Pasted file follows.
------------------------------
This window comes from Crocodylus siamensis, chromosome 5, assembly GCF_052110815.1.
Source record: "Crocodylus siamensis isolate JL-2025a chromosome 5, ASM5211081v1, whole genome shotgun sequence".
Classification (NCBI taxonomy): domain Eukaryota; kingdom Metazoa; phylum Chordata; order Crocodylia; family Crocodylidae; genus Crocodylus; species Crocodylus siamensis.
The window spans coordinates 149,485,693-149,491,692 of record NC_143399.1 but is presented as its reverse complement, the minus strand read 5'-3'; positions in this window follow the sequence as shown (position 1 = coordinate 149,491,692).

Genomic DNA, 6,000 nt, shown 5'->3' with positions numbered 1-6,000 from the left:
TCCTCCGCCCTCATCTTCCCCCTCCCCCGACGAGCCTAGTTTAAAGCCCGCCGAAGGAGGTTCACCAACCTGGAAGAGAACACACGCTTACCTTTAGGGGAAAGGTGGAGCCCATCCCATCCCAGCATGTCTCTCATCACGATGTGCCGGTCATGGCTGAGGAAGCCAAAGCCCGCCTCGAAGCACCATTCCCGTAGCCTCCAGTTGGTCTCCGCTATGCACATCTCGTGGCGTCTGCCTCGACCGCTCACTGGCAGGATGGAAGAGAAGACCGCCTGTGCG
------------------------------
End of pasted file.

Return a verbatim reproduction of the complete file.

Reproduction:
This window comes from Crocodylus siamensis, chromosome 5, assembly GCF_052110815.1.
Source record: "Crocodylus siamensis isolate JL-2025a chromosome 5, ASM5211081v1, whole genome shotgun sequence".
Classification (NCBI taxonomy): domain Eukaryota; kingdom Metazoa; phylum Chordata; order Crocodylia; family Crocodylidae; genus Crocodylus; species Crocodylus siamensis.
The window spans coordinates 149,485,693-149,491,692 of record NC_143399.1 but is presented as its reverse complement, the minus strand read 5'-3'; positions in this window follow the sequence as shown (position 1 = coordinate 149,491,692).

Genomic DNA, 6,000 nt, shown 5'->3' with positions numbered 1-6,000 from the left:
TCCTCCGCCCTCATCTTCCCCCTCCCCCGACGAGCCTAGTTTAAAGCCCGCCGAAGGAGGTTCACCAACCTGGAAGAGAACACACGCTTACCTTTAGGGGAAAGGTGGAGCCCATCCCATCCCAGCATGTCTCTCATCACGATGTGCCGGTCATGGCTGAGGAAGCCAAAGCCCGCCTCGAAGCACCATTCCCGTAGCCTCCAGTTGGTCTCCGCTATGCACATCTCGTGGCGTCTGCCTCGACCGCTCACTGGCAGGATGGAAGAGAAGACCGCCTGTGCG